October 2007

Galley Proof

A Remarkable Dish Of Fish

From Chef Henri Hurrier

Caviar is like gold — very expensive. The gray roe of the white fish and the red caviar from the salmon cost less, but the quality is less also.
The best caviar comes from the former Soviet Union and Iran. The quality is always judged by the grandeur of the eggs — the sterlet and the sevrugaare, the finest of all.

Another test would be the amount of salt; less is better.
Caviar makes great hors d'oeuvres and canapes, as well as an accompaniment for oysters on the half shell,

For the latter, place the caviar around the oyster on the shell; serve with a little fresh lemon juice, toast or dark Russian rye bread. My favored drink to go with it is a brut vintage champagne or an excellent imported vodka.

The best caviar comes from the sturgeon, which is endangered due to overfishing. If, however, you are ever lucky enough and legally able to catch this great fish, there are many ways to prepare it.

You can make steaks or filets. If you make steaks, first you skin the fish and cut a 2- to 3-inch steak, wrap the steak in bacon held with a toothpick.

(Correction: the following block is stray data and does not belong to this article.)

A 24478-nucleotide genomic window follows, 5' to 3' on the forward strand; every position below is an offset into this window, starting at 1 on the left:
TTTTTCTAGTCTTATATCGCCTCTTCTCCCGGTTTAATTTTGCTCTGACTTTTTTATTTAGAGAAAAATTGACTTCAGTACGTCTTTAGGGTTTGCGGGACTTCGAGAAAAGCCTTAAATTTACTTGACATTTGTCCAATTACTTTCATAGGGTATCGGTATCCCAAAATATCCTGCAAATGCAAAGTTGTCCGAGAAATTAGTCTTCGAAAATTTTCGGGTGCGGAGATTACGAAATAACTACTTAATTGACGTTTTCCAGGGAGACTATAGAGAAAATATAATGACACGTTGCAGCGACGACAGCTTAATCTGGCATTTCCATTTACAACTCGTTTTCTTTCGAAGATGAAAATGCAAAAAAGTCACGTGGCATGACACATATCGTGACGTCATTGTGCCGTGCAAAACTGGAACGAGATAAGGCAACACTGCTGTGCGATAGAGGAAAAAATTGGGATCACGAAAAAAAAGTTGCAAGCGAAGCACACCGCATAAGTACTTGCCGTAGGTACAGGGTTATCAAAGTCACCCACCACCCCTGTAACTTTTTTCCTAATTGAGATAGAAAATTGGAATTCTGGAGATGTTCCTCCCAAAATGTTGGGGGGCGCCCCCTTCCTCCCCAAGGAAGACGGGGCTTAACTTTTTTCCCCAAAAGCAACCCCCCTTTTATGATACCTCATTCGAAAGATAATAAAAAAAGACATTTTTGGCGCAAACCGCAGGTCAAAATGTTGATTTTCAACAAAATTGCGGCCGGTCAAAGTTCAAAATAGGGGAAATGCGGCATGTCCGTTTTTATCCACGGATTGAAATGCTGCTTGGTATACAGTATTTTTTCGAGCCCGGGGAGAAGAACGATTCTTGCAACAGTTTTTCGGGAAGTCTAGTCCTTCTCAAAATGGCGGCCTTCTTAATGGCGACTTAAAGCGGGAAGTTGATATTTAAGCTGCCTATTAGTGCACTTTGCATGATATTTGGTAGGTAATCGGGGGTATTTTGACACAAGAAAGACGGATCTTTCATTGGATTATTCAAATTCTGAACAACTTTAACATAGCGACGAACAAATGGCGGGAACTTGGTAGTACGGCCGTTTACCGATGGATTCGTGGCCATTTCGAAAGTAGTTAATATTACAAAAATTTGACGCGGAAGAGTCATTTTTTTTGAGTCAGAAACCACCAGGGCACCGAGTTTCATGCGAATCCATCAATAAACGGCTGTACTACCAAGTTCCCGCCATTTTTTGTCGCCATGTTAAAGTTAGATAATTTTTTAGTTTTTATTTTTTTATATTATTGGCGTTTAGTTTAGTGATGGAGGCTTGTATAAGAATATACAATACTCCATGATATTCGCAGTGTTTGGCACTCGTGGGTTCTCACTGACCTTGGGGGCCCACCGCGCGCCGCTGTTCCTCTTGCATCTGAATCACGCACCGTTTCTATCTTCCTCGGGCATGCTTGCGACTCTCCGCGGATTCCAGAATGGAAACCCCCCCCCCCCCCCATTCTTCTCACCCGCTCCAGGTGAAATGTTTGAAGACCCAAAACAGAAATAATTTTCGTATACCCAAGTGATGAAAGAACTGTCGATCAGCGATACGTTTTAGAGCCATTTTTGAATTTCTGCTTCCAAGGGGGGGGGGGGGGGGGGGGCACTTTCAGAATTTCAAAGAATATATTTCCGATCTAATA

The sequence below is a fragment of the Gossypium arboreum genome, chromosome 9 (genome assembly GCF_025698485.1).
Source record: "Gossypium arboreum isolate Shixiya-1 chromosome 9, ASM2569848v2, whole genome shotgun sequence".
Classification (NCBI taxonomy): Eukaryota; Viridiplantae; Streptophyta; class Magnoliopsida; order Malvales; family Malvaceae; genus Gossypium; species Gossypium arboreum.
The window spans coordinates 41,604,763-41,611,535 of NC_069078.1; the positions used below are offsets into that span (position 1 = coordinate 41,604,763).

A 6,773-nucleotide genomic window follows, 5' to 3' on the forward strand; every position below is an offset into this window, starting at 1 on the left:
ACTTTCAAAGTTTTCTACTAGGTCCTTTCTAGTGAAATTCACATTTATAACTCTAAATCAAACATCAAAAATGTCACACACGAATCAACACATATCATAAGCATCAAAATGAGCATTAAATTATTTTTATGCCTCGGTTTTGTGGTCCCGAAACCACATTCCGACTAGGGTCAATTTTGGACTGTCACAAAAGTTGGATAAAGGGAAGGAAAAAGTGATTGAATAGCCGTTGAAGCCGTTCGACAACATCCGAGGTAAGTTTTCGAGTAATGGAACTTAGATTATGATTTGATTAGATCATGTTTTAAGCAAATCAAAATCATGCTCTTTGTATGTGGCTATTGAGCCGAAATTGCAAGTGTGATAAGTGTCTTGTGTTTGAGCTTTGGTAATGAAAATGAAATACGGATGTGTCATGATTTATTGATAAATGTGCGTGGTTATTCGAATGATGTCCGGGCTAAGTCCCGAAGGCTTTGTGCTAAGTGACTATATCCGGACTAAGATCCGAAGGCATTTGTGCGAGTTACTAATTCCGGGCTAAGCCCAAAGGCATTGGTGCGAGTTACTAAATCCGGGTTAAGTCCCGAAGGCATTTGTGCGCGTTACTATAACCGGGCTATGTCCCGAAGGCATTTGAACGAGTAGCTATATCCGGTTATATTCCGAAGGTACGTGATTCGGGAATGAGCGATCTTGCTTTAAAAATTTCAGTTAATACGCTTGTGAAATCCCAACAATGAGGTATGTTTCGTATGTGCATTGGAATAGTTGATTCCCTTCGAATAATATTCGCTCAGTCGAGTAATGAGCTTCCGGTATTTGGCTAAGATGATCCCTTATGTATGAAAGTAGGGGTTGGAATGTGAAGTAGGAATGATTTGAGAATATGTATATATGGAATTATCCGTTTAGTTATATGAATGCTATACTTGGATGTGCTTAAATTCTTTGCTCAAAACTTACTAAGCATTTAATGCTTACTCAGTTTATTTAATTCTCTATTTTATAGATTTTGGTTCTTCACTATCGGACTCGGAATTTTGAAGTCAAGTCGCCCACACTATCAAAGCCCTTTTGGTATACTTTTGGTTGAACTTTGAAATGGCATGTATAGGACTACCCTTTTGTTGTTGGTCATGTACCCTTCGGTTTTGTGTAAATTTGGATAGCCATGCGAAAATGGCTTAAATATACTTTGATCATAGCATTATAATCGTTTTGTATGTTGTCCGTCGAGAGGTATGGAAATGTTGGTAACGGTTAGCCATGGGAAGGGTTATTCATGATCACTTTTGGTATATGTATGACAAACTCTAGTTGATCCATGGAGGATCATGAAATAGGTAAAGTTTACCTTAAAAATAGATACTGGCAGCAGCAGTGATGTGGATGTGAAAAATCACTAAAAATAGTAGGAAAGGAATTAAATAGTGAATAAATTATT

You will need —

  • chopped shallots or chopped red onions,
  • about 2 cups of Chablis,
  • unsalted butter,
  • green peppercorns,
  • 3/4 to 1 cup of heavy cream, depending on the shallots and number of guests,
  • sea salt and pepper to taste,
  • beurre manier (flour and butter mixed together to thicken the sauce), and
  •  brandy or cognac to finish the sauce.

To prepare —

  •  put  onions or shallots in the bottom of deep pan and set the fish on top,
  •  add fresh thyme and rosemary and the pepper corns
  • cover with aluminum foil and bake in a 350 oven for about one hour or until the fish is done and flaky.

To serve — 

  • set fish on a hot platter,
  • remove thyme and fresh rosemary from the pan,
  • place pan over a burner at a reduced heat for about 5 minutes
  • add cream and beurre manier if needed,
  • strain sauce
  • add one soup spoon of brandy or cognac and pour over the fish;
  • this will go well with small red parsleyed potatoes and a thinly sliced cucumber mixed with a lemon juice, sugar, and dill.